Microsoft To Launch Australian Azure Region

Microsoft has confirmed plans to launch Australia as one of its Azure regions, with data centres to be located in Sydney and Melbourne. That means that rather than having to locate cloud projects in the nearest Azure data centre (Singapore), they can remain on Australian shores.

Microsoft confirmed the plans in a blog post today. Australia will operate as an independent region, with Sydney and Melbourne used to provide geo-redundancy. (Singapore is paired with Hong Kong for similar purposes).

MORE: • Windows Azure In Australia: Everything You Need To Know

Microsoft has previously been non-committal about plans to build outside its existing global regions. Despite the announcement, the centres aren't expected to be launched for some time.

One key question will be the pricing model. To date, Microsoft has applied consistent pricing across each of the eight regions in which it currently operates Azure data centres. It will be interesting to see if the same approach applies in Australia. Rival Amazon Web Services, which opened a Sydney data centre year, charges a premium for the location, reflecting the higher costs of bandwidth and labour in the Australian market. Microsoft currently has a commitment to match AWS pricing.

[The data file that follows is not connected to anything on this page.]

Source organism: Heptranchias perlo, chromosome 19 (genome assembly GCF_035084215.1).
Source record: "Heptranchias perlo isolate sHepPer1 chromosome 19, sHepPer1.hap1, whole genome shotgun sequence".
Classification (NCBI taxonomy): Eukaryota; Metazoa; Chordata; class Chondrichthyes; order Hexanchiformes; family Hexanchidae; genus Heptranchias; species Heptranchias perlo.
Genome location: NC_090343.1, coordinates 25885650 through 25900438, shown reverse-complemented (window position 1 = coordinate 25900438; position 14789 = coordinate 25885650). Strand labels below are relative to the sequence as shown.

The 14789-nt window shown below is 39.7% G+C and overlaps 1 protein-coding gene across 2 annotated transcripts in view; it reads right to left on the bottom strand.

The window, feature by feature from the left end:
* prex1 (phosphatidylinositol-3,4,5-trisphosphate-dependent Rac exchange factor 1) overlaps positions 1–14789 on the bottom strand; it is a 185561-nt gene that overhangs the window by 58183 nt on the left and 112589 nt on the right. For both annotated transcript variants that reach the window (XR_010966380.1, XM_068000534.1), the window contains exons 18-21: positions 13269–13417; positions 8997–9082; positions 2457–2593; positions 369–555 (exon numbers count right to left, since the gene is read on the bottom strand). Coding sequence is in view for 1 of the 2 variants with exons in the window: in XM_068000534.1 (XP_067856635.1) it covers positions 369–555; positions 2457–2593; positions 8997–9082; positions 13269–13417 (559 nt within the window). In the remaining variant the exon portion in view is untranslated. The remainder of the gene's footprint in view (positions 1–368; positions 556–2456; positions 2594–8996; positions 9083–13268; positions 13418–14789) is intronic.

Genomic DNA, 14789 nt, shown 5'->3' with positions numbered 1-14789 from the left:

The question of whether hosting within Australia is a legal requirement remains open for many businesses, but many industries still prefer to keep data on-shore. We'll have more on this development later today.

Windows Azure expands Downunder [Microsoft Australia Blog]


    Doesn't matter where it's located, MS is a US based company and the patriot act is still in effect. I still remember the awkward responses to this at a past Tech-Ed during a Q & A about the Singapore one.

      Hi Darren, do you mind elaborating on this? The patriot act and the Q&A?

      @darren is correct. US-based company means they are subject to the Patriot Act. No matter where they choose to operate.

      @gabe_w - If you want to know more, please refer to Wikipedia:
      It's a huge read and full of legal jargon... explains it a bit better.

    The article didn't mention anything about Office 365. Does anyone know if there will be an option for Office 365 data to be stored locally when these new data centers go in?

      Possibly, but I'd say highly unlikely.

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